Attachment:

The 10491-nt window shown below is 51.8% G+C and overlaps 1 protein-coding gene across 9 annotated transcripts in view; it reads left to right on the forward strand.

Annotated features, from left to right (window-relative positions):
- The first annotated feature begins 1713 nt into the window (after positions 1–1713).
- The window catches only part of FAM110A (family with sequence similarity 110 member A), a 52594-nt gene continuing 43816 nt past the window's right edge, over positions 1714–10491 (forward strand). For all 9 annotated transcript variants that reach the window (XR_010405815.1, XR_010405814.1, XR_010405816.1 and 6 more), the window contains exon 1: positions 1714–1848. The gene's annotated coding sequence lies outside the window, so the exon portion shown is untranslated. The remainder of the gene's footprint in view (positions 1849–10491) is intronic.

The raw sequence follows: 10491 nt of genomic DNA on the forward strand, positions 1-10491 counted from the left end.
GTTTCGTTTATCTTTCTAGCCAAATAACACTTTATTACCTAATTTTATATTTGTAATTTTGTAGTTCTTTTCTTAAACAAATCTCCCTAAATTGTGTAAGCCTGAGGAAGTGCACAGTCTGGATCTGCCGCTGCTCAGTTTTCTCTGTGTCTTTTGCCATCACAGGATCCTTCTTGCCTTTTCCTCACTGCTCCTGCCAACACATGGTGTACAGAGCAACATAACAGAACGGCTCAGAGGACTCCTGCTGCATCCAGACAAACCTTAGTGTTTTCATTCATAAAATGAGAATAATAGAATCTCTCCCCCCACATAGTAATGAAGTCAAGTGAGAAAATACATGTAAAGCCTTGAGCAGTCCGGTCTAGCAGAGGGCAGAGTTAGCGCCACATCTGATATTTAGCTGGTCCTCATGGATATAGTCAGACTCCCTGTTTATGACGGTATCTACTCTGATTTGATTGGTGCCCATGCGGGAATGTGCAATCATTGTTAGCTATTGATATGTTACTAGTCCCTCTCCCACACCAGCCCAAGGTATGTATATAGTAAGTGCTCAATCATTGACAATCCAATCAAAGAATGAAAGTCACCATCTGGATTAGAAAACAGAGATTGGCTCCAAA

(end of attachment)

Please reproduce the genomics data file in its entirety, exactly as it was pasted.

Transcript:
The 10491-nt window shown below is 51.8% G+C and overlaps 1 protein-coding gene across 9 annotated transcripts in view; it reads left to right on the forward strand.

Annotated features, from left to right (window-relative positions):
- The first annotated feature begins 1713 nt into the window (after positions 1–1713).
- The window catches only part of FAM110A (family with sequence similarity 110 member A), a 52594-nt gene continuing 43816 nt past the window's right edge, over positions 1714–10491 (forward strand). For all 9 annotated transcript variants that reach the window (XR_010405815.1, XR_010405814.1, XR_010405816.1 and 6 more), the window contains exon 1: positions 1714–1848. The gene's annotated coding sequence lies outside the window, so the exon portion shown is untranslated. The remainder of the gene's footprint in view (positions 1849–10491) is intronic.

The raw sequence follows: 10491 nt of genomic DNA on the forward strand, positions 1-10491 counted from the left end.
GTTTCGTTTATCTTTCTAGCCAAATAACACTTTATTACCTAATTTTATATTTGTAATTTTGTAGTTCTTTTCTTAAACAAATCTCCCTAAATTGTGTAAGCCTGAGGAAGTGCACAGTCTGGATCTGCCGCTGCTCAGTTTTCTCTGTGTCTTTTGCCATCACAGGATCCTTCTTGCCTTTTCCTCACTGCTCCTGCCAACACATGGTGTACAGAGCAACATAACAGAACGGCTCAGAGGACTCCTGCTGCATCCAGACAAACCTTAGTGTTTTCATTCATAAAATGAGAATAATAGAATCTCTCCCCCCACATAGTAATGAAGTCAAGTGAGAAAATACATGTAAAGCCTTGAGCAGTCCGGTCTAGCAGAGGGCAGAGTTAGCGCCACATCTGATATTTAGCTGGTCCTCATGGATATAGTCAGACTCCCTGTTTATGACGGTATCTACTCTGATTTGATTGGTGCCCATGCGGGAATGTGCAATCATTGTTAGCTATTGATATGTTACTAGTCCCTCTCCCACACCAGCCCAAGGTATGTATATAGTAAGTGCTCAATCATTGACAATCCAATCAAAGAATGAAAGTCACCATCTGGATTAGAAAACAGAGATTGGCTCCAAA